Everyone’s talking about Tessa Thompson and Ruth Negga’s new Netflix film, Passing – and for good reason.
It’s official; Netflix has purchased Passing, which premiered to rave reviews at this year’s Sundance Film Festival.
Announcing the acquisition via Twitter, a Netflix spokesperson wrote: “Passing, the Sundance directorial debut from Rebecca Hall, is officially coming to Netflix!”
Here’s what you need to know about the black-and-white film everyone’s already talking about.
What’s the plot of Passing?
Based on the 1929 novel by Nella Larsen, the film follows two Black women living in 1920s New York. One of the women, Clare Kendry, passes for white and even has a white husband who doesn’t know she’s Black – a decision that her friend, Irene Redfield, struggles to understand.
It’s a tragic story, and one which has been praised for its complex depiction of race, gender and sexuality. And, yes, it seems the film adaptation has absolutely done the novel justice, with Variety praising it for being a “superbly performed study of racialised longing and feminine dissatisfaction in 1920s New York, lit by searing intelligence and compassion.”
Who stars in Passing?
Tessa Thompson and Ruth Negga take the lead in Passing as Irene and Clare respectively, and critics have piled praise on their “searing” performances.
They are joined by the talented André Holland, Gbenga Akinnagbe, Antoinette Crowe-Legacy, Alexander Skarsgård, Bill Camp, Ethan Barrett, and Justus Davis Graham.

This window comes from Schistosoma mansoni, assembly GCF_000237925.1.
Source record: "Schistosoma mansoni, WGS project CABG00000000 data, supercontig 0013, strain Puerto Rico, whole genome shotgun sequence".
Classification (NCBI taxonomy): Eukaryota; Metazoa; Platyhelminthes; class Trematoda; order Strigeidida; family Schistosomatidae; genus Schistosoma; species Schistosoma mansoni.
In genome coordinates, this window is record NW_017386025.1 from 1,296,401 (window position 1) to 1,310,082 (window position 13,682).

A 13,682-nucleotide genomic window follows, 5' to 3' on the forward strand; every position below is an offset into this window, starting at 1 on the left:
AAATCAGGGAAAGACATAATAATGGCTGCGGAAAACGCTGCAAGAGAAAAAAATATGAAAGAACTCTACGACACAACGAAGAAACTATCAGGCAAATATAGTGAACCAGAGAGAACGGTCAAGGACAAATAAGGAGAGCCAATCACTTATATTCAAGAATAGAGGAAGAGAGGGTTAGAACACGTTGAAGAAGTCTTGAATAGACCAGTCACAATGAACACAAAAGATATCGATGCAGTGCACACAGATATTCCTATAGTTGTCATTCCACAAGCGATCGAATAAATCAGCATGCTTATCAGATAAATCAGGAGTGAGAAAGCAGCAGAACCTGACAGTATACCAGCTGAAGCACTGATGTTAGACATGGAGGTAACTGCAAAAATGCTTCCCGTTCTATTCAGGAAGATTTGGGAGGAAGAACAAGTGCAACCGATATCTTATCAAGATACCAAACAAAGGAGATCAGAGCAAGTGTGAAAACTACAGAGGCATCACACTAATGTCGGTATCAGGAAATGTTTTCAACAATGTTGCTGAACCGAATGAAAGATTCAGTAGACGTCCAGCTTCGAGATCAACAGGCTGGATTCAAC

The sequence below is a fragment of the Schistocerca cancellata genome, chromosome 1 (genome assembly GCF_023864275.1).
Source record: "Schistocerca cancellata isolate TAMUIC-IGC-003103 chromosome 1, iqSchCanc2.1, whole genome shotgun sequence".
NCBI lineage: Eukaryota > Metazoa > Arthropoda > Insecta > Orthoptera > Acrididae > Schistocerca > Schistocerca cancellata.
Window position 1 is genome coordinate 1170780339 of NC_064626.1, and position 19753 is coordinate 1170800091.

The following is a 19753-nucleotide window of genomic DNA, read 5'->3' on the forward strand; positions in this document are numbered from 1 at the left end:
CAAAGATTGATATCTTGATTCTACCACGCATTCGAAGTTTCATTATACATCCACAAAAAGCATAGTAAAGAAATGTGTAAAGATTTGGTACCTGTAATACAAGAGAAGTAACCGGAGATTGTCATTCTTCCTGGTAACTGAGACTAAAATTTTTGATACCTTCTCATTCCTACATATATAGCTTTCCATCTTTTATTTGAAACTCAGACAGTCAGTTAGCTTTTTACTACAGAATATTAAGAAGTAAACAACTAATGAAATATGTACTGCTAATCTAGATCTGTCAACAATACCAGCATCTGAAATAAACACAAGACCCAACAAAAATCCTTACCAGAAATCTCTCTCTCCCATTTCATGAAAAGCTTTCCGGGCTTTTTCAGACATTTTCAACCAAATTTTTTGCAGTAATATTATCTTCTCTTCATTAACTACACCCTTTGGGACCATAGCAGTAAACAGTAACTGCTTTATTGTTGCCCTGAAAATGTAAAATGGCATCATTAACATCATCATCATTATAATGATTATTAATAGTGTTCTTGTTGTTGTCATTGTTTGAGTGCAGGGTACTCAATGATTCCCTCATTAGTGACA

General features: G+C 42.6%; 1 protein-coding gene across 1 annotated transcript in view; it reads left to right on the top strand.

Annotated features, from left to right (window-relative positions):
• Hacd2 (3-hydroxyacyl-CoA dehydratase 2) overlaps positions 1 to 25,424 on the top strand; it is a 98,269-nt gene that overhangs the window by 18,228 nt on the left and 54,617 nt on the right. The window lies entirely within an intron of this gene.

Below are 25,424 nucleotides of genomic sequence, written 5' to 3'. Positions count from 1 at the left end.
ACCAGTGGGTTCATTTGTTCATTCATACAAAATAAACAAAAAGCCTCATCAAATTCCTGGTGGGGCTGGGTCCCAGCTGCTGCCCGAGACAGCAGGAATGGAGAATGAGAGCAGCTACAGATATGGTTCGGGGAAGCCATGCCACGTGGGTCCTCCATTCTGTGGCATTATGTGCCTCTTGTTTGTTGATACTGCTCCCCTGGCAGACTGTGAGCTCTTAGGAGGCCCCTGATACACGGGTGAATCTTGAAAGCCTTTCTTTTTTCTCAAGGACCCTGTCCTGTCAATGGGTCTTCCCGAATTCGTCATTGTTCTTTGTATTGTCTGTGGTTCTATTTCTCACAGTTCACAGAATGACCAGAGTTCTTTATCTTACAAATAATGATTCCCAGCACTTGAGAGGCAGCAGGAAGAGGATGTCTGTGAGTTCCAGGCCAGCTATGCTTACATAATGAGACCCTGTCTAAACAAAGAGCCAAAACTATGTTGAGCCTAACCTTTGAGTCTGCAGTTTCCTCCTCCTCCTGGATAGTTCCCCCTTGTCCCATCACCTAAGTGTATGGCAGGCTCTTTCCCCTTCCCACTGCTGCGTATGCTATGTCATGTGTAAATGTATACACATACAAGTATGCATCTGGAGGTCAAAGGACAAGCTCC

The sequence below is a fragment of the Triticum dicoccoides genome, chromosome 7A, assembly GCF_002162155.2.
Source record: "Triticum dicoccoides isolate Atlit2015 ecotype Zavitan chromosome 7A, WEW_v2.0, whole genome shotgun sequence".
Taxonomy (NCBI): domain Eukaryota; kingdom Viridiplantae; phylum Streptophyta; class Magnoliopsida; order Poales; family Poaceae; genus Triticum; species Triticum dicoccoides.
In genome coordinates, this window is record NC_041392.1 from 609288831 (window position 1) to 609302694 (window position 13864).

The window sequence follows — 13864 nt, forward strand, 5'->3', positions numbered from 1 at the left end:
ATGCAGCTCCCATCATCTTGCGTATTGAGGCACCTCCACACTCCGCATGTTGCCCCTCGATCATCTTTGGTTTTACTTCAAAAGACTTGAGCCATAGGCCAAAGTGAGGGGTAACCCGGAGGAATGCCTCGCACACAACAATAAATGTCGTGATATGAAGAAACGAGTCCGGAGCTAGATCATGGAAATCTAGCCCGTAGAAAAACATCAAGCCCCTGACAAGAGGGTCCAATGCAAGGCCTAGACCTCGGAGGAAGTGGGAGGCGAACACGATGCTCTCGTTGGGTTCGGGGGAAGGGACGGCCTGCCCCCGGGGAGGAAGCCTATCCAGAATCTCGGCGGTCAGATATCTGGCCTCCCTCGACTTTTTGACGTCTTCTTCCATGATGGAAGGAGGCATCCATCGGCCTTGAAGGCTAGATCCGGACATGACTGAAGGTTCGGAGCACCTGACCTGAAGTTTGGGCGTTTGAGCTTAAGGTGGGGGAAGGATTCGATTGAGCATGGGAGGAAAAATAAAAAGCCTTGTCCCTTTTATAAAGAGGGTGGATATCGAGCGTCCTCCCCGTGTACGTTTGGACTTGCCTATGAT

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Who is the director of Passing?
Explaining to IndieWire why she was drawn to direct Passing, Rebecca Hall said: “I come from a family where there was a history of African-American white passing, [with] my grandfather and most likely his parents also…
“Not only did the book strike a chord with me, I was very moved and had a deep understanding of these women. I also had a context for the first time in my life for this aspect of my family history. I could put a name onto it because the stuff that I did know added up with a lot of historical aspects of this particular thing going on.
“For all of these reasons, I was very moved by it.”
What are critics saying about Passing?
Those critics who were lucky enough to attend the Passing premiere at the Sundance Film Festival have already begun waxing lyrical about it.
“Negga and Thompson are splendid as women whose primary impulses lead them to live lies, constructs that take them very far – and, in the most drastic case, fatally so – from what they were born to be,” says Deadline.
“Upon release, Passing will undoubtedly spark ardent dialogue around the questions it ponders and about the characters through which it explores them,” notes The Wrap.
And Time Out promises the film is “muted, quiet, suggestive, and it needs to be felt – to be filtered through your own experiences.”
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When will Passing become available for streaming on Netflix?
Fans will have to wait to see Passing as the film doesn’t have a release date, but it’s a safe bet that it will roll out on Netflix sometime in 2021.
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